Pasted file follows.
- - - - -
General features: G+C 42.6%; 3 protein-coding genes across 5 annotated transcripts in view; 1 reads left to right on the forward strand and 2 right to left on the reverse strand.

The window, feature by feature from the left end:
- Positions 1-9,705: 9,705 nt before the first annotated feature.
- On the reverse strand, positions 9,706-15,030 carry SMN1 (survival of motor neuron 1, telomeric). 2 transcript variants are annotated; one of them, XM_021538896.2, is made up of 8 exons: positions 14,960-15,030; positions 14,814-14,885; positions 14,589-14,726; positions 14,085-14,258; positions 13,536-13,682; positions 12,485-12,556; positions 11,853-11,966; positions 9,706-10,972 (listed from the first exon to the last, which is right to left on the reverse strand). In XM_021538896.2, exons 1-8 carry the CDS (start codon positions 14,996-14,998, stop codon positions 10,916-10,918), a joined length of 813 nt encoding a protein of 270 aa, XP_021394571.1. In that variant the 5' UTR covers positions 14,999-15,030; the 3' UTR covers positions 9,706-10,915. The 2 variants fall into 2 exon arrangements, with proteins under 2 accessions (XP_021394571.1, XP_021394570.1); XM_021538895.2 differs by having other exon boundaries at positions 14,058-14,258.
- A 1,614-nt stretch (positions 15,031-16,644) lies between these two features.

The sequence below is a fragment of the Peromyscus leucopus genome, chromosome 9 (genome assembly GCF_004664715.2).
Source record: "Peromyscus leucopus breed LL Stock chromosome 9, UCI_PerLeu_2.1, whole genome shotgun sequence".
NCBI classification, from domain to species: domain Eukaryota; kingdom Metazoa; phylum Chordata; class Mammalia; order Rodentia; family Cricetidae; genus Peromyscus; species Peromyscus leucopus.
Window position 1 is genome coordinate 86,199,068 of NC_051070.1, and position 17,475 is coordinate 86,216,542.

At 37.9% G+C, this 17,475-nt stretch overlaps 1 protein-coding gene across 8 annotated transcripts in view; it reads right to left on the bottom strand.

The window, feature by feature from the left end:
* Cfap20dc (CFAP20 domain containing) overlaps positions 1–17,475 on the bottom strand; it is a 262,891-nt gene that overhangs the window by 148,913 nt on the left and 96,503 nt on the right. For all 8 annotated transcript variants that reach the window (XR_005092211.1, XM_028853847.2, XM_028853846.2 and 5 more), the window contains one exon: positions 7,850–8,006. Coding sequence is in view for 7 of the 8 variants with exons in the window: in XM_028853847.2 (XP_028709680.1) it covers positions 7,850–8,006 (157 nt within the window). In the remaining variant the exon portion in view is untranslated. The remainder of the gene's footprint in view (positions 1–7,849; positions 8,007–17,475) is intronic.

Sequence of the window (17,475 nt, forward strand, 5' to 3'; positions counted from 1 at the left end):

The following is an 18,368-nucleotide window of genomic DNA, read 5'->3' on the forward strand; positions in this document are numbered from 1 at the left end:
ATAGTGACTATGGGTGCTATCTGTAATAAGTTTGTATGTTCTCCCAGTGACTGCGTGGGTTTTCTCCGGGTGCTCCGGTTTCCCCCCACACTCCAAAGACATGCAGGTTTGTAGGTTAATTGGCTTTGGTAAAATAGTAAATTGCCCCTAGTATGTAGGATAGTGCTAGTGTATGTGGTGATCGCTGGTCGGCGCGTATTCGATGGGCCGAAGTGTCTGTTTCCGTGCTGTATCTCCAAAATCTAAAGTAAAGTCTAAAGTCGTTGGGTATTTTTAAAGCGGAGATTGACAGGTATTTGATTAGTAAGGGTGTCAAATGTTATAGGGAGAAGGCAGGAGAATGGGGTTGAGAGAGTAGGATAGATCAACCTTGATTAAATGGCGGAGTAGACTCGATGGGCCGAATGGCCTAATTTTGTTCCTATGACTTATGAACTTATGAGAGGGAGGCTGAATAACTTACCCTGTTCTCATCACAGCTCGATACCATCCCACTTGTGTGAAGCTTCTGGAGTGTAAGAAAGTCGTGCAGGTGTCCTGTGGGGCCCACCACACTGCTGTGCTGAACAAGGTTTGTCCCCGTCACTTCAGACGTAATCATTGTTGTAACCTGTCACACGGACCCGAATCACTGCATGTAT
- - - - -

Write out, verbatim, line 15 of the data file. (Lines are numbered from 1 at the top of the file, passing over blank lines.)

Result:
ATAGTGACTATGGGTGCTATCTGTAATAAGTTTGTATGTTCTCCCAGTGACTGCGTGGGTTTTCTCCGGGTGCTCCGGTTTCCCCCCACACTCCAAAGACATGCAGGTTTGTAGGTTAATTGGCTTTGGTAAAATAGTAAATTGCCCCTAGTATGTAGGATAGTGCTAGTGTATGTGGTGATCGCTGGTCGGCGCGTATTCGATGGGCCGAAGTGTCTGTTTCCGTGCTGTATCTCCAAAATCTAAAGTAAAGTCTAAAGTCGTTGGGTATTTTTAAAGCGGAGATTGACAGGTATTTGATTAGTAAGGGTGTCAAATGTTATAGGGAGAAGGCAGGAGAATGGGGTTGAGAGAGTAGGATAGATCAACCTTGATTAAATGGCGGAGTAGACTCGATGGGCCGAATGGCCTAATTTTGTTCCTATGACTTATGAACTTATGAGAGGGAGGCTGAATAACTTACCCTGTTCTCATCACAGCTCGATACCATCCCACTTGTGTGAAGCTTCTGGAGTGTAAGAAAGTCGTGCAGGTGTCCTGTGGGGCCCACCACACTGCTGTGCTGAACAAGGTTTGTCCCCGTCACTTCAGACGTAATCATTGTTGTAACCTGTCACACGGACCCGAATCACTGCATGTAT